Burns 3 happiness seems to imply that our happiness was phony to begin with and that most Americans live with some sort of artificial happiness. Money is not Americans’ sole source of happiness and the loss in financial standing does not inevitably lead to the “[loss] of all hope.” On the contrary, Americans are resilient and often find opportunities in misfortune by which to lift themselves up. Lapham’s characterization is an open attack on the American people, accusing them of focusing solely on the material and equating success with a “deluxe apartment in the sky.” Like a good ivory tower resident, Lapham concludes his piece by demonstrating the inferiority of the United States with respect to other countries and cultures. He implies that Americans faith is solely in money, and that unlike “other men in other times and places” Americans have no “countervailing faiths in family, honor, intellect and social class.” Utter rubbish. One gets the impression from reading his essay that Lapham has never been to America where some politicians run their entire campaign on “family values” while others focus on nothing but “social class” and where the media spends 12 hours of media coverage for Medal of Honor recipients while the government spends enormous sums of money on scientific research. No, in Lapham’s eyes the British, Germans, Soviets, and French all posses some quality that Americans lack, some standard that Americans fail to meet. Lapham accuses Americans of loving money and I ask – so what? In case Lapham hasn’t noticed, Americans have used their accumulated wealth to create the richest nation on earth, capable of bailing out small countries and single-handedly funding one-quarter of the United Nations. Americans have used their money to develop life-saving medicines, used their money to investigate the mysteries of the universe, used their money to fund African charities, to rebuild broken countries, to aid victims of Nature’s wrath, to investigate the mating habits of trout. Lapham’s essay makes no mention of these good purposes; for instead, he is intent on portraying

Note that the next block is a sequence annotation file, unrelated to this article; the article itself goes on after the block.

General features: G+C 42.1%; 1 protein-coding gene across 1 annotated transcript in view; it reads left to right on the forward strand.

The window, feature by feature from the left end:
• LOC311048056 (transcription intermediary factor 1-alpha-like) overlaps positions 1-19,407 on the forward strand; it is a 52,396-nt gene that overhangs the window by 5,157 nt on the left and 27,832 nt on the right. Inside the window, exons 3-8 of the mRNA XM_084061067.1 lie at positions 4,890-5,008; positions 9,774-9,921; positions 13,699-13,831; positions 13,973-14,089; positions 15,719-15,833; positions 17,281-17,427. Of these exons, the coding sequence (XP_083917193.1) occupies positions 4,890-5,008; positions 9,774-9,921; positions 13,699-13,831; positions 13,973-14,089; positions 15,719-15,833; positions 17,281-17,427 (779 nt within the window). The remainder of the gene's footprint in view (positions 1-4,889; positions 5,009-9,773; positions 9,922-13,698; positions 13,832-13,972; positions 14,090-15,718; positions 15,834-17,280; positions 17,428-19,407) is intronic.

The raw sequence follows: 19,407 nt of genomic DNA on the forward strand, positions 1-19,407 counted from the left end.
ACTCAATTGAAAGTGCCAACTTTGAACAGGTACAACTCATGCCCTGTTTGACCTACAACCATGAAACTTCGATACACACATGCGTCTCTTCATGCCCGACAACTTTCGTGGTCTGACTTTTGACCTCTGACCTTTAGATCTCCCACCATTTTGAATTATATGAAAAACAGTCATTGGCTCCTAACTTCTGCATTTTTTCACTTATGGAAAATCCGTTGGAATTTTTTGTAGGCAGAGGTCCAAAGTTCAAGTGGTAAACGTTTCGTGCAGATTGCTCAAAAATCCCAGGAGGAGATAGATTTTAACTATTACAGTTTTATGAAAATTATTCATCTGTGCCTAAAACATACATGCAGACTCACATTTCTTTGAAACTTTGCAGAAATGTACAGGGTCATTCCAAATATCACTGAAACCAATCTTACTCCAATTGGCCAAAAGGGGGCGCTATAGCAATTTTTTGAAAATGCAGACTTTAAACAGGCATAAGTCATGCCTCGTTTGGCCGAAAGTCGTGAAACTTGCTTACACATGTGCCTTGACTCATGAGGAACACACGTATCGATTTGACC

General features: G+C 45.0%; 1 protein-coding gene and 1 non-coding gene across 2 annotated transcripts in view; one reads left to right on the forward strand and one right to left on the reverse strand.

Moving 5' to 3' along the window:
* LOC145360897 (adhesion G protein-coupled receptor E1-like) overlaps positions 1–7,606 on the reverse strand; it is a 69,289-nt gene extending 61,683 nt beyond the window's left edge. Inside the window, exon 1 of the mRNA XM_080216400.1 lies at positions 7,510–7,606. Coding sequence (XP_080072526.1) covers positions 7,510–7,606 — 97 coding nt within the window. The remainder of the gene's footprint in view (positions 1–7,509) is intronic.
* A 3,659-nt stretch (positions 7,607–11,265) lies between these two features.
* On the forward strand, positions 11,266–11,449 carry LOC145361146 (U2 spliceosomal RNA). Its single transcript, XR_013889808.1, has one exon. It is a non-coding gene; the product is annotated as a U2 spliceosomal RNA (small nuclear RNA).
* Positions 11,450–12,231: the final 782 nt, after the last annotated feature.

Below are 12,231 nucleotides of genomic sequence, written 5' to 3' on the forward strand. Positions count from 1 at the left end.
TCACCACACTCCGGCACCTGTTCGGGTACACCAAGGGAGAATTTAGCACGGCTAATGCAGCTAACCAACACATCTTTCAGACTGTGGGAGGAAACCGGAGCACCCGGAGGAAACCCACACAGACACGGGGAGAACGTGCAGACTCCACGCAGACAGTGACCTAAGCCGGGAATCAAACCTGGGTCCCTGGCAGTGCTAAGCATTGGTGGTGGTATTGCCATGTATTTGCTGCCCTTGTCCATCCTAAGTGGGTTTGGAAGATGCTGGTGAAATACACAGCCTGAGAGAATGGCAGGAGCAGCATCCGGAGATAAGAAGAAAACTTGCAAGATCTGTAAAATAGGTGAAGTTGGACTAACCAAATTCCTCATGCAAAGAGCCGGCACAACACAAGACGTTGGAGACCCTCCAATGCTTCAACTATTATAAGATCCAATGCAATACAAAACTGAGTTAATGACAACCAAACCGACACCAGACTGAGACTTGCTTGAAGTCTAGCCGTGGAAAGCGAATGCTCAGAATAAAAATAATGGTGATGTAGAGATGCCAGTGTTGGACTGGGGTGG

Burns 4 Americans as soulless money grubbing frauds with an intractable addiction to greed and inferior societal structure. Perhaps we should just send a letter to Mr. Lapham, addressed to â€œLittle Ivory Towerâ€? expressing our disapproval.